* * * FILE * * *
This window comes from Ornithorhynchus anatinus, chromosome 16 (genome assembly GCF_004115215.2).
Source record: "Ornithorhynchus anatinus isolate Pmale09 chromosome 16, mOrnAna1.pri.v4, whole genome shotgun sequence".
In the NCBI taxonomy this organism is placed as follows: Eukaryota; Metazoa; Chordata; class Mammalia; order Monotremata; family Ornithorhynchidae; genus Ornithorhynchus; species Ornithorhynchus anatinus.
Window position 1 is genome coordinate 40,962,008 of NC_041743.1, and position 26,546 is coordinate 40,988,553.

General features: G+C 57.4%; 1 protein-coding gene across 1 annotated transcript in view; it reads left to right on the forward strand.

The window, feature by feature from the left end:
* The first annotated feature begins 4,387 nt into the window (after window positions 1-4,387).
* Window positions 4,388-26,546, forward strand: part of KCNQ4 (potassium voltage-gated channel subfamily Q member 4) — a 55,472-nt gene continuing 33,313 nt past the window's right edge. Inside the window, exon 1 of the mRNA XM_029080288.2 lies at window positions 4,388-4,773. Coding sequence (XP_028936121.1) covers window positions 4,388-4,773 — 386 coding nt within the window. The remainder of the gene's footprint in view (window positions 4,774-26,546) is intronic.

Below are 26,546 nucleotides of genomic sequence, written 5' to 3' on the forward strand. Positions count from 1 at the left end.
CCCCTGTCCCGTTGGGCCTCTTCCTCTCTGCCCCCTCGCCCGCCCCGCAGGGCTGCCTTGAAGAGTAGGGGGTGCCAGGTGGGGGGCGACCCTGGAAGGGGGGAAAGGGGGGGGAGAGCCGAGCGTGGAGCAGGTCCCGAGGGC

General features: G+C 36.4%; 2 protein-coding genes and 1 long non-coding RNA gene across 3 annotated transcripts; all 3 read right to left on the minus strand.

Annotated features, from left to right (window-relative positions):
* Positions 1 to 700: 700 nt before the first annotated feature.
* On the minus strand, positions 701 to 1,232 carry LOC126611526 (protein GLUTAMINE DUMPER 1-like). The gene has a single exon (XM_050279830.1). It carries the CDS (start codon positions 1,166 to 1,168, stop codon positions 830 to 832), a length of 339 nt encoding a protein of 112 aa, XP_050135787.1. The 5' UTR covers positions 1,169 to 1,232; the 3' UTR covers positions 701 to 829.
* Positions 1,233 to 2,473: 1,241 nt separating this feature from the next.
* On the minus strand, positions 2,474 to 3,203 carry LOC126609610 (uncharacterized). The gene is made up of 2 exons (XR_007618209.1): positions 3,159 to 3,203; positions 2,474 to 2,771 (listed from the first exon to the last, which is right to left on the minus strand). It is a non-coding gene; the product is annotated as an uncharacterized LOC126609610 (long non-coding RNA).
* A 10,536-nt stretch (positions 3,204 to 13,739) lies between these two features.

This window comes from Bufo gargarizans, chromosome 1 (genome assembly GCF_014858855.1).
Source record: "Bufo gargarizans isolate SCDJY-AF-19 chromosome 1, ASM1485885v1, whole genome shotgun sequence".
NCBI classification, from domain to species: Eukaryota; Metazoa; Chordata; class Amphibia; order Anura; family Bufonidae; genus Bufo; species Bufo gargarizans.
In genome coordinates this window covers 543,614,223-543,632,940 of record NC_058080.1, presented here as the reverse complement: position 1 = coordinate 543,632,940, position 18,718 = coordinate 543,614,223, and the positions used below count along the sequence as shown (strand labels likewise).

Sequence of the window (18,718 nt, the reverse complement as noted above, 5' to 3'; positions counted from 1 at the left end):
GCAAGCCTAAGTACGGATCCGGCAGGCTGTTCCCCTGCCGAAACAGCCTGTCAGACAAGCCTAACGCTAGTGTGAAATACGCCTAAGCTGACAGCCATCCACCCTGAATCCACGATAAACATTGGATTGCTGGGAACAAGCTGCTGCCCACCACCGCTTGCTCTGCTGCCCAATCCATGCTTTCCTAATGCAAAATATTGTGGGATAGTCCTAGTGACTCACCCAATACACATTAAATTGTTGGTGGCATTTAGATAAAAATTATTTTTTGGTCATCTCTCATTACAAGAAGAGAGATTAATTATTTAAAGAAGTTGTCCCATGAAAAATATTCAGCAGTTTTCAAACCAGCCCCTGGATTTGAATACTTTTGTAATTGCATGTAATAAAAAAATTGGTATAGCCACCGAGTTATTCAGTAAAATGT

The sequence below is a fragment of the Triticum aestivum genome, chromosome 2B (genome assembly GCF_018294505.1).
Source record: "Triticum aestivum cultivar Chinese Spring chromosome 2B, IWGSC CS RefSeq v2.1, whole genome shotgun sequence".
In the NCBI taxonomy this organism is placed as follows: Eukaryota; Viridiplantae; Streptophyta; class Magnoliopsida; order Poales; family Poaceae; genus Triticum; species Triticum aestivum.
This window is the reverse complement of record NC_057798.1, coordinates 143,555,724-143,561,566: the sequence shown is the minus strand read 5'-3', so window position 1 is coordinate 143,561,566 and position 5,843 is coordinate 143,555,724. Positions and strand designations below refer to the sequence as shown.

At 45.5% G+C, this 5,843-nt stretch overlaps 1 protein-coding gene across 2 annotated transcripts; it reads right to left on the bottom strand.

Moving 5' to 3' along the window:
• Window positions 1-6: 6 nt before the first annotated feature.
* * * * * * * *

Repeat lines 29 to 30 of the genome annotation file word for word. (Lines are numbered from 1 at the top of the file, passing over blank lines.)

Moving 5' to 3' along the window:
• Window positions 1-6: 6 nt before the first annotated feature.